Webster had recommended increasing scrutiny of Badger, and with the resulting intelligence in hand—and data from the Center for Gun Policy and Research, along with ATF and Milwaukee police records—Mayor Barrett showed Badger's owners what their store's guns were doing to the city.

"The message was very clear," recalls Perry. "Badger had again been identified as the number one purveyor of crime guns. And over the weekend of Memorial Day, 28 persons were shot in the city. There was no time to wait."

Badger's owners sat and listened to what Barrett and the others had to say. "The tone of the meeting was intense but cordial," Perry says. And, somewhat surprisingly, when city officials were done speaking, the store's owners agreed to make changes.

"Badger didn't want to be viewed as bad guys," says Perry. "They felt that they were responsible businessmen and didn't like the negative publicity. Mick [Beatovic] told me many times that he wanted Milwaukee to be a safe city, and in no way did he want Badger to be considered part of a crime problem."

The first step Beatovic and Badger Outdoors took was paying to have a cellular phone jammer installed in the store. This helped prevent a popular kind of "straw purchase," suspected to be a significant part of the store's business. In this transaction, a legal purchaser would take photos on a cell phone, send them to a person prohibited from buying a gun such as a convicted felon, and get text instructions about which gun to buy. Straw purchases get around the law in this way: If a legally eligible person buys a firearm and that firearm ends up being used in a crime by a person legally prohibited from possessing a gun, it's still up to the authorities and courts to prove that the gun's legal buyer somehow illegally transferred the firearm to the banned person. Beatovic also started searching state court records—even though he was not obligated to do so—"if he felt 'uncomfortable' about the customer," Perry says.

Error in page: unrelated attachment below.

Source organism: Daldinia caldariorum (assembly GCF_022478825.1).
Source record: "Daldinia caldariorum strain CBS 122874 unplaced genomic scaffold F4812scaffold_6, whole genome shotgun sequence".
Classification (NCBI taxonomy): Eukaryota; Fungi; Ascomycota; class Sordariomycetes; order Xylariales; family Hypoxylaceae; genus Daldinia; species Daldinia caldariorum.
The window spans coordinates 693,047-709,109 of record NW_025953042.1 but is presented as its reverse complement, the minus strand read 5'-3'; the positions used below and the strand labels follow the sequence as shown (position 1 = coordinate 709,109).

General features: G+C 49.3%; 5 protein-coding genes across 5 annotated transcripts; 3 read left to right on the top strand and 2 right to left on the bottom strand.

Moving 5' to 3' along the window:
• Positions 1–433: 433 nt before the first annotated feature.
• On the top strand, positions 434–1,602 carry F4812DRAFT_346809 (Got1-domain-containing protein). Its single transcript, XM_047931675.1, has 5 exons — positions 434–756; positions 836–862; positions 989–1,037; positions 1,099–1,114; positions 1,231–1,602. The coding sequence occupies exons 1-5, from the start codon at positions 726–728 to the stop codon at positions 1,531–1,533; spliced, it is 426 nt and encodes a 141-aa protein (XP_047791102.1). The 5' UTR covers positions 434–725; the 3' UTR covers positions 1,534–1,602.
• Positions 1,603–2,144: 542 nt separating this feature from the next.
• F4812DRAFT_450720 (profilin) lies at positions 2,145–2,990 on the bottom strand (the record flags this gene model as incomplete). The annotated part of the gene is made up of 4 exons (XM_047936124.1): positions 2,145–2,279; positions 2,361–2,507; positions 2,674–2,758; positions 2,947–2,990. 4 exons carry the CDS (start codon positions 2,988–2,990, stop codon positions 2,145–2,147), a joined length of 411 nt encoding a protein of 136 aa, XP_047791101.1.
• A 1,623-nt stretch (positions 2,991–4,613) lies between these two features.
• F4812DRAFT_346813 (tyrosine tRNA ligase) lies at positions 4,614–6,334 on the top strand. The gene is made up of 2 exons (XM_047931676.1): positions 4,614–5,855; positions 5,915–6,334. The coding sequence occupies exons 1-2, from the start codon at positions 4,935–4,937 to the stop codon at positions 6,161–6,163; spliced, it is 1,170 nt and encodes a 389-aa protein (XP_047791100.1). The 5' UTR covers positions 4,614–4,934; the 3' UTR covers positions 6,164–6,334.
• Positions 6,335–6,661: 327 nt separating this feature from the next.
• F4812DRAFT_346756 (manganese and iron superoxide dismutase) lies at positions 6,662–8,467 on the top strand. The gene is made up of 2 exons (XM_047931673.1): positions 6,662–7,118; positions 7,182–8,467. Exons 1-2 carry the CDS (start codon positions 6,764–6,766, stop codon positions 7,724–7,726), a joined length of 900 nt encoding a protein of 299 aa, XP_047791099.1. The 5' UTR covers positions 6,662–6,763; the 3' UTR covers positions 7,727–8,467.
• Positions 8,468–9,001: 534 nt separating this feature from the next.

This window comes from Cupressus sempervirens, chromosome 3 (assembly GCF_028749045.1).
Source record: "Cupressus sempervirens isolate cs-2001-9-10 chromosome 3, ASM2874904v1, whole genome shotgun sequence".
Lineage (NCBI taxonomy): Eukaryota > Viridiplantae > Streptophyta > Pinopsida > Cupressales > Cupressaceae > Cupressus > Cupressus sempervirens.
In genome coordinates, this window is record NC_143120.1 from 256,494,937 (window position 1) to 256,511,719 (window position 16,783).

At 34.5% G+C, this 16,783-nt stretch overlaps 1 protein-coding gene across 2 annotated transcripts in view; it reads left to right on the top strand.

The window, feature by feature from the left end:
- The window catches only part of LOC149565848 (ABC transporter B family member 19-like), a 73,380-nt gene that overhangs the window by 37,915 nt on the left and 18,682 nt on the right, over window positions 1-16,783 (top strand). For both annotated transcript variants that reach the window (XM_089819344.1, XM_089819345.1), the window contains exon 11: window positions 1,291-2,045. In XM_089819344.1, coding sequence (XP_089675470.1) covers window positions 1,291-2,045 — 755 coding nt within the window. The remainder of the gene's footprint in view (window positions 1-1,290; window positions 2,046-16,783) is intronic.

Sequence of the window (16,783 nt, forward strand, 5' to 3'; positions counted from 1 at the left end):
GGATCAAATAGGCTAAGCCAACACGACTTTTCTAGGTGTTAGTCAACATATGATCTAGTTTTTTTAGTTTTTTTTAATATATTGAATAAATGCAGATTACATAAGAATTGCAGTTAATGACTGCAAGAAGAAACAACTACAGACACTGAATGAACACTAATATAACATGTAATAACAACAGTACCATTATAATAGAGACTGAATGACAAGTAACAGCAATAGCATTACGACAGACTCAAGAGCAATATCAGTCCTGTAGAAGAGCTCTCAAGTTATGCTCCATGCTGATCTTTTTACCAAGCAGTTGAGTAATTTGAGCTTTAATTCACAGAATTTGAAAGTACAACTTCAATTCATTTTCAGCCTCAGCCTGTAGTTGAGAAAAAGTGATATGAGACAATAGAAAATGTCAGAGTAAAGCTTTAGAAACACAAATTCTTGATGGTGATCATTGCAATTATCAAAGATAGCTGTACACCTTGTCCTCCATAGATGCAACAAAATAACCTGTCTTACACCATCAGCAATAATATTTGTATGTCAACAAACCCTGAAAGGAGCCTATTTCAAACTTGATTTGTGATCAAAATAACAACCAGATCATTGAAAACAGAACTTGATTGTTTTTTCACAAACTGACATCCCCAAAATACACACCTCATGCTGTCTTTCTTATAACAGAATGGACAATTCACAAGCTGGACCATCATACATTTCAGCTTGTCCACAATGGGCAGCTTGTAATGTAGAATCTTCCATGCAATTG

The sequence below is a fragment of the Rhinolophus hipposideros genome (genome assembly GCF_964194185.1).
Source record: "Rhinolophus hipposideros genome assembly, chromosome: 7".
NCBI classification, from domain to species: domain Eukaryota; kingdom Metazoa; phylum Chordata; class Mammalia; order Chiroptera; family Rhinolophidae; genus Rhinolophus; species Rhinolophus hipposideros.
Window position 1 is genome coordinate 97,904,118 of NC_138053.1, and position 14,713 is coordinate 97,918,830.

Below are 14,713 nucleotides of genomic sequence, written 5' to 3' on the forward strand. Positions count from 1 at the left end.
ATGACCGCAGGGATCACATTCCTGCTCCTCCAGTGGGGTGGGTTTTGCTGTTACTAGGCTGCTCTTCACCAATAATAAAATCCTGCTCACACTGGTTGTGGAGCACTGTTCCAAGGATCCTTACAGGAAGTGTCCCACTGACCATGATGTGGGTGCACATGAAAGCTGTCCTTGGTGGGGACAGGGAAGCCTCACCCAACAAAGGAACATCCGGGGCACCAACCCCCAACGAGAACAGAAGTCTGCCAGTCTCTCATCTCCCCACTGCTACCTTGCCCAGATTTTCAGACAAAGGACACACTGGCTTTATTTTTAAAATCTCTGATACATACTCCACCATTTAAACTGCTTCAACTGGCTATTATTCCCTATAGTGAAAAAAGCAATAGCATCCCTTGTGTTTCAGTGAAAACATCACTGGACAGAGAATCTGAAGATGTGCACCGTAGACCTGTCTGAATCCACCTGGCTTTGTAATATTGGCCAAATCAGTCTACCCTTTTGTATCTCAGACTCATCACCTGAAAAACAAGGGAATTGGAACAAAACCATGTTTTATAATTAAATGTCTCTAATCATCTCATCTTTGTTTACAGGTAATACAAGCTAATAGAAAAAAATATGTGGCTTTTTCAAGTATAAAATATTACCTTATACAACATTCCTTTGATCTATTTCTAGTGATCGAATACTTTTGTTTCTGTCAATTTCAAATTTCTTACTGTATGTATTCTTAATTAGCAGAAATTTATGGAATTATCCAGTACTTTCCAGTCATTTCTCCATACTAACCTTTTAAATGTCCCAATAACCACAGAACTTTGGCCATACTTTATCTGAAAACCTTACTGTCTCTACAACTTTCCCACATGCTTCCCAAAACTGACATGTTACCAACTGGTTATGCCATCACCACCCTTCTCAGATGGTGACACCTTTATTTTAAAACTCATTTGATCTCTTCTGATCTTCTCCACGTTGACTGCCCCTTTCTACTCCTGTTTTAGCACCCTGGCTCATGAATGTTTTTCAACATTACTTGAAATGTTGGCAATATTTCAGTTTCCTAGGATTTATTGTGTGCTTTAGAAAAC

Another success was a high-tech surveillance system the store installed (again, at its expense) to track customers who might be making straw purchases; Mayor Barrett, the district attorney and Perry even spent some time in the control room, watching how people tried to legally buy a gun for someone for whom possession of a firearm was a crime.

Milwaukee officials believe these philosophical and policy changes—which came about in large part because of the data and studies conducted by the Center for Gun Policy and Research—reduced the number of guns sold by Badger that ended up being used in crimes, although final statistics are still being reviewed. One favorable indicator: The city's final homicide tally for 2007 was 105, two more than in 2006, but down from 2005's high of 122. And the number of nonfatal firearm injuries declined by almost 78 percent from 2006 to 2007.

The Milwaukee results offer encouragement for Center faculty, but they realize that larger victories are still years away. "Our ultimate goal is to see our research used by policymakers to reduce the unacceptable toll of gun violence in the U.S. and worldwide," says Vernick.

Another significant challenge lies in changing how Americans perceive, protect and view firearms. "People have a hard time imagining a world in which guns are less prolific," says Daniel Webster. "We just think of this level of guns as normal. When we look at each of the tragedies, like Virginia Tech and Columbine, we say, 'What was going on with that guy?' And we don't necessarily think about the fact that there are people like that all over the world, and incidents like this don't happen in other parts of the world.

"The mission of the Center for Gun Policy and Research has never been limited to advancing our scientific understanding of gun violence," he says. "It's nice to see our work published in prestigious journals, but it can do far more good if we put it into the hands of people who can act on the research."